Heart disease is the number one killer of men and women in the U.S. but many of the factors that raise our risk are entirely preventable.

A health system in Michigan has a new tool to help patients assess their risk.  

Dr. Barry Franklin, cardiologist, "Each year we lose over 800,000 people to cardiovascular disease."

Doctor Barry Franklin is the director of Preventive Cardiology at Beaumont Hospital, he doesn't mince words when it comes to the risk.

"In a nutshell, people have to recognize that if you're 50 or over you're more likely than not have cardiovascular disease, so assume you have it. Assume you're a heart patient."

That's why Franklin is a big fan of Beaumont's Heart Health Risk Assessment. It asks key questions about your age, weight, your family history, and lifestyle.

"What it does it then calculates, two things - your heart age in other words the heart age is what your heart is equivalent to for someone your age and your 10-year risk of developing a cardiac event."

If your heart age is older than your actual age that's a problem.

So is an elevated ten-year risk.

"For people who have 10, 15% over the next 10 years that puts them in a moderate to high-risk category and it suggests those are individuals who really need to favorably modify their lifestyle and reduce their risk factors."

Franklin says people need to be much more proactive about their health.

"Where it all starts is poor diet, physical inactivity, and cigarette smoking. Sometimes people put their head in the sand too long. People who don't see a physician or people who have often times assume if I don't have symptoms I'm fine and when it comes to heart disease it's called the silent disease."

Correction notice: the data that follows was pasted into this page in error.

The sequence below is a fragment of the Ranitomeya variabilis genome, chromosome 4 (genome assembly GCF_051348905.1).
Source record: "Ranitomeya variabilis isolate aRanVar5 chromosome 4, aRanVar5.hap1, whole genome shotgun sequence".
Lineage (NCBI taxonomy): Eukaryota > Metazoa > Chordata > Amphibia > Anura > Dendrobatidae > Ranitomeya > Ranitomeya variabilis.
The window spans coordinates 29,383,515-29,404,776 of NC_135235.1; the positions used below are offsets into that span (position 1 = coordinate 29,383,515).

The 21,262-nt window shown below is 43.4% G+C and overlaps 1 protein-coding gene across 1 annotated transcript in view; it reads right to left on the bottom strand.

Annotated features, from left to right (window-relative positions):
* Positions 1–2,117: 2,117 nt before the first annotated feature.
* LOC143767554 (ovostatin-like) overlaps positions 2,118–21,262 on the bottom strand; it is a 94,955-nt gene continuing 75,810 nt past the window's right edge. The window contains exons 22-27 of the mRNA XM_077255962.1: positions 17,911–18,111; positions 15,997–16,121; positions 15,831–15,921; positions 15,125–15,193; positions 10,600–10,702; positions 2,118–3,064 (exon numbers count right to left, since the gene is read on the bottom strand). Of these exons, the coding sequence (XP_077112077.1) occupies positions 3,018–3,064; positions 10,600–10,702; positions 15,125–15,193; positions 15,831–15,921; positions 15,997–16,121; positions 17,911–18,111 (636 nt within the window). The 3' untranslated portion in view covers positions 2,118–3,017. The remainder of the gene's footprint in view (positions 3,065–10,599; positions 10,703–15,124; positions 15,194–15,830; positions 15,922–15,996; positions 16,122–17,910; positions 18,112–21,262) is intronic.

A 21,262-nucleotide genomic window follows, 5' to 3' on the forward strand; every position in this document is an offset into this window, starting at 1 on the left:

"New studies suggest that 85% of all adults over the age of 50 have cardiovascular disease so the question is do you have it? If you're over 50, I'm 85% confident you have it. The question is how do you prevent those acute cardiovascular events."

franklin says the single most important change you can make is to stop smoking... and avoid secondhand smoke too.

"The latest information suggests lifelong smokers lose on average 10 to 12 years. That's not weeks that's not days that's years."

When it comes to your heart health knowledge is power.

"If you come out very low risk, keep doing what you're doing. But if your risk is moderate to high you need to be aggressive in terms of changing your lifestyle and getting those risk factors favorably modified."

"I think it can be a wake-up call I think it could be an educational tool and I also think it could be highly highly motivating."

If you're interested in taking the quiz click here